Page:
Writer-directors Jeremy Gillespie and Steven Kostanski started out in Winnipeg film collective Astron-6, whose first features “Manborg” and “Father’s Day” were subversively funny low-budget genre send-ups of dystopian-future action cheese and bad-taste gore horror, respectively. There’s nothing spoofy about their latest, however. “The Void” plays its tale of one hectic night’s bloody peril at a rural hospital relatively straight, which is not to say there’s anything straightforward about the story these Canadians have cooked up. Indeed, after a promising start, this enterprising but overstuffed endeavor drifts increasingly into a muddled sci-fi mystical horror hybrid that only gets more confusing as it grows more thematically ambitious.
At least its failings aren’t formulaic ones — or perhaps they’re the fault of jamming in more fantastic-cinema formula than one modestly scaled film can support. “The Void,” which Screen Media opens on thirty-odd U.S. screens April 7 after a successful festival-circuit run, is a bit of a mess. But in an era when stab-by-numbers remakes and sequels dominate big-screen horror, this resourceful, polished indie merits some admiration simply for trying to do more than it can pull off — not to mention more than most undiscriminating horror fans ask for these days.
The opening finds a couple terrified youths fleeing an isolated house, pursued by two men. The girl never makes it past the lawn, as the latter duo dole her out a nasty, fiery death. The wounded boy manages to escape into the surrounding forest. He’s soon found by the side of the road by local cop Dan Carter (Aaron Poole), who at first assumes James (Evan Stern) is just some drunk kid, then realizes he requires serious medical attention.
Unfortunately, nearest facility March County Hospital is barely open, with just a skeleton crew packing things up for a move to a new building in the wake of a damaging fire. In addition to senior staffer Dr. Powell (Kenneth Walsh), there’s a couple nurses (including Kathleen Munroe as the wife Dan has been separated from since their child died), a hapless intern (Ellen Wong’s Kim), and very few patients, including a nearly-due pregnant woman (Grace Munro).
It doesn’t take long after Dan and James’ arrival for all hell to break loose. Initial stages include violent psychotic episodes and creature mutations, as well as the re-surfacing of the initial homicidal duo (Daniel Fathers, Mik Byskov), who it turns out are actually trying to stop further outbreaks of psychosis, mutation, and who knows what else. With so many terrors within, the logical recourse would be to get as far as way as possible. Alas, the hospital is now surrounded by silent figures clad in what looks like a compromise between KKK robes and hazmat suits. They’re a presence quite ominous enough to dissuade the protagonists’ thoughts of escape, even before they all pull out giant kitchen knives.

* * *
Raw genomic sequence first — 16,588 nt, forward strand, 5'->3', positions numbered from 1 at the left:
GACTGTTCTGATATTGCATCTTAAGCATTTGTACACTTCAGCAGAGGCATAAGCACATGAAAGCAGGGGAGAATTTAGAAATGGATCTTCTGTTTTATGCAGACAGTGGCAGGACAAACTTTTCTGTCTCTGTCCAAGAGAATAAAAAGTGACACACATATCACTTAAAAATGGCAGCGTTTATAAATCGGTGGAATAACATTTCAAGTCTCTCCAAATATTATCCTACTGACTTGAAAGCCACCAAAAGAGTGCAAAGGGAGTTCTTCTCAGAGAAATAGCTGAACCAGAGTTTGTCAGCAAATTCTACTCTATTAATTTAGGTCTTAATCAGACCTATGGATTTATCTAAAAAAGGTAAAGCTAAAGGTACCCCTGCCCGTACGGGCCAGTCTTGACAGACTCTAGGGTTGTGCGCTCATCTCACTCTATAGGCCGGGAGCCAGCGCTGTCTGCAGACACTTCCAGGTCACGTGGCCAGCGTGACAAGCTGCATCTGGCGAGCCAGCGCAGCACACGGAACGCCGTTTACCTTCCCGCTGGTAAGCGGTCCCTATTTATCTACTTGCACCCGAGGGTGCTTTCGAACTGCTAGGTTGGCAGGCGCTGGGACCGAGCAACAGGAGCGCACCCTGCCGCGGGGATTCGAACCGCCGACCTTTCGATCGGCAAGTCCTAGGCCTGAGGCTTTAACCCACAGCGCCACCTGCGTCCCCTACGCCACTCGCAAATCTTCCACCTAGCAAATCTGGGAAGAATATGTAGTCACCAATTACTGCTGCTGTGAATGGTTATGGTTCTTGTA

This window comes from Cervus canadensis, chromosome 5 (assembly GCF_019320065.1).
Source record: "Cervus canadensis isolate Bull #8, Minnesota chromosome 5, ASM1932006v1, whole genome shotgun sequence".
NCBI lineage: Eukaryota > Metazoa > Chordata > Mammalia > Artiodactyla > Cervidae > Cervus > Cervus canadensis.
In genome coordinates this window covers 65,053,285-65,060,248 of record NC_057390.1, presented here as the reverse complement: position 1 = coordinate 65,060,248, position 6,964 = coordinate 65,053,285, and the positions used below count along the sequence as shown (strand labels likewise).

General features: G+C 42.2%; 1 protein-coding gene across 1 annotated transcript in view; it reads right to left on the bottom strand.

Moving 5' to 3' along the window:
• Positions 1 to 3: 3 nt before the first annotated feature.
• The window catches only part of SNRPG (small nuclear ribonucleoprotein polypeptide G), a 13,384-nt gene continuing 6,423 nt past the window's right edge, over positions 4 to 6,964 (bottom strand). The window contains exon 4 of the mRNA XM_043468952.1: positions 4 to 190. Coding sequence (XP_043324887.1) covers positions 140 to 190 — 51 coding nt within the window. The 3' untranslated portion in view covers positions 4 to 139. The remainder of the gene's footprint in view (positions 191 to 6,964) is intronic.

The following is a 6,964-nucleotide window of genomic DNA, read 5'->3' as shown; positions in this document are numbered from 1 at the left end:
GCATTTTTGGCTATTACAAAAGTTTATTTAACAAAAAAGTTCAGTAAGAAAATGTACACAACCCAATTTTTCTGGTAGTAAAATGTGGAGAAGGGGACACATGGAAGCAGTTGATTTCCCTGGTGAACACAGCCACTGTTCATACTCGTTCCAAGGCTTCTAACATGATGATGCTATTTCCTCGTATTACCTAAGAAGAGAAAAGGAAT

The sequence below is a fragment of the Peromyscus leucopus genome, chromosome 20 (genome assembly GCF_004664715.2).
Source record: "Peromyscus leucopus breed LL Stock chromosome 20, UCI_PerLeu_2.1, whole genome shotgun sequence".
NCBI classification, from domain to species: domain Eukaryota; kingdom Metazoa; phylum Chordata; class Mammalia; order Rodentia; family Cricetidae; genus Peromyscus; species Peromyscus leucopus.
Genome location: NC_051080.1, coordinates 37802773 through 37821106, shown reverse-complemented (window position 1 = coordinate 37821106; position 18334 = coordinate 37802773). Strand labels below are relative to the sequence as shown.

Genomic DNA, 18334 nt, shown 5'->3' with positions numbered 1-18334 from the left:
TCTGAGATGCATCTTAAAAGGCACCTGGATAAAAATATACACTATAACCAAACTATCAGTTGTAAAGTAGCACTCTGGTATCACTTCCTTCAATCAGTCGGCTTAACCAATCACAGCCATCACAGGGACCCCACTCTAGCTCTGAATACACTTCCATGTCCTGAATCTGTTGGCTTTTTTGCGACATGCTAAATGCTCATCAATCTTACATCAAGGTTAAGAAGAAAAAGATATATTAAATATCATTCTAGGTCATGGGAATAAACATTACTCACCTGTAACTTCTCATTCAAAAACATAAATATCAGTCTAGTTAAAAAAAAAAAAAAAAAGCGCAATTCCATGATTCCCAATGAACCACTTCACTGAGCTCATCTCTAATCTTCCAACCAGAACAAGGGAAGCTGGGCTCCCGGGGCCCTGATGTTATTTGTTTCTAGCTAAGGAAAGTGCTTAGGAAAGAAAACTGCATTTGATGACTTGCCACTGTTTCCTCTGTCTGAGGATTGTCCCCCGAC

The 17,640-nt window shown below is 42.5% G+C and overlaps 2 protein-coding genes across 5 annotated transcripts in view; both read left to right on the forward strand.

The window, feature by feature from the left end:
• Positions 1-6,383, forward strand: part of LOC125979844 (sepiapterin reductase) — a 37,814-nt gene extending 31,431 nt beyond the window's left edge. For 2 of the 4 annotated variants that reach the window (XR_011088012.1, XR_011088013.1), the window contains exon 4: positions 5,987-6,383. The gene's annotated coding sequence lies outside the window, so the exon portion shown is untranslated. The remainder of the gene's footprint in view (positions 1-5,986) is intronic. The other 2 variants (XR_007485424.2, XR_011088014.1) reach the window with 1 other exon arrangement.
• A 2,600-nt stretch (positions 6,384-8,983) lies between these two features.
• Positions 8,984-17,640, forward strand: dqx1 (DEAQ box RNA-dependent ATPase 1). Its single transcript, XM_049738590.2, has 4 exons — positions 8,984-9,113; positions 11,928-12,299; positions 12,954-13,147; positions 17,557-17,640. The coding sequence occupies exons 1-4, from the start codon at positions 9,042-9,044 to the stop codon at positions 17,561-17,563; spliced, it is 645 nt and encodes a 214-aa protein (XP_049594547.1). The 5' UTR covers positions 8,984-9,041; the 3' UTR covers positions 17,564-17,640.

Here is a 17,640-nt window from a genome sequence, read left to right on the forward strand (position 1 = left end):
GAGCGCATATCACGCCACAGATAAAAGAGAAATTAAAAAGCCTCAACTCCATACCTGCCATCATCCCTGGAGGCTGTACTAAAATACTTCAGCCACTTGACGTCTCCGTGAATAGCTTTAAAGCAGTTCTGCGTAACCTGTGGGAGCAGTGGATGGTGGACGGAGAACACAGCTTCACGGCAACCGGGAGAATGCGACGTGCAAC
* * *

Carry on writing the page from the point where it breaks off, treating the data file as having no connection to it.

Things escalate so quickly and effectively in this early progress that, for at least its first half hour, “The Void” is not only exciting, but has the excitement of a movie whose next moves are anyone’s guess. Too bad that the direction it eventually heads is farther and farther into the imaginative ozone, even as characters wade deeper into the hospital’s bowels. There they discover Dr. Powell has been “defying God,” as well as death and nature, via nightmarish “experiments” that have opened a portal into another dimension.
These sequences retain some atmospheric expertise, as well as providing a few nice climactic cosmic-psychedelic effects. But as it lurches into more Lovecraftian territory, the screenplay becomes an increasingly muddled mix of sci-fi mystical horror whose too many underdeveloped ideas reduce one another’s potency. Perhaps Kostanski and Gillespie got carried away piling on ways to showcase their separate additional skill sets — which include prosthetic makeup and digital FX design, art direction, even music composing. Whatever the reason, somewhere they lost track of the basic cogency required to keep suspense taut and the audience reasonably oriented.
While conceptual clutter has a diminishing effect on the whole, “The Void” is still comprised of a lot of good parts — including a handsome overall look (the nocturnal palate of Samy Inayeh’s widescreen framing vaguely recalls classic John Carpenter), committed performances, sharp editing by Cam McLachlin, and an original soundtrack that’s consistent in its eeriness despite being credited to five separate composing individuals and groups.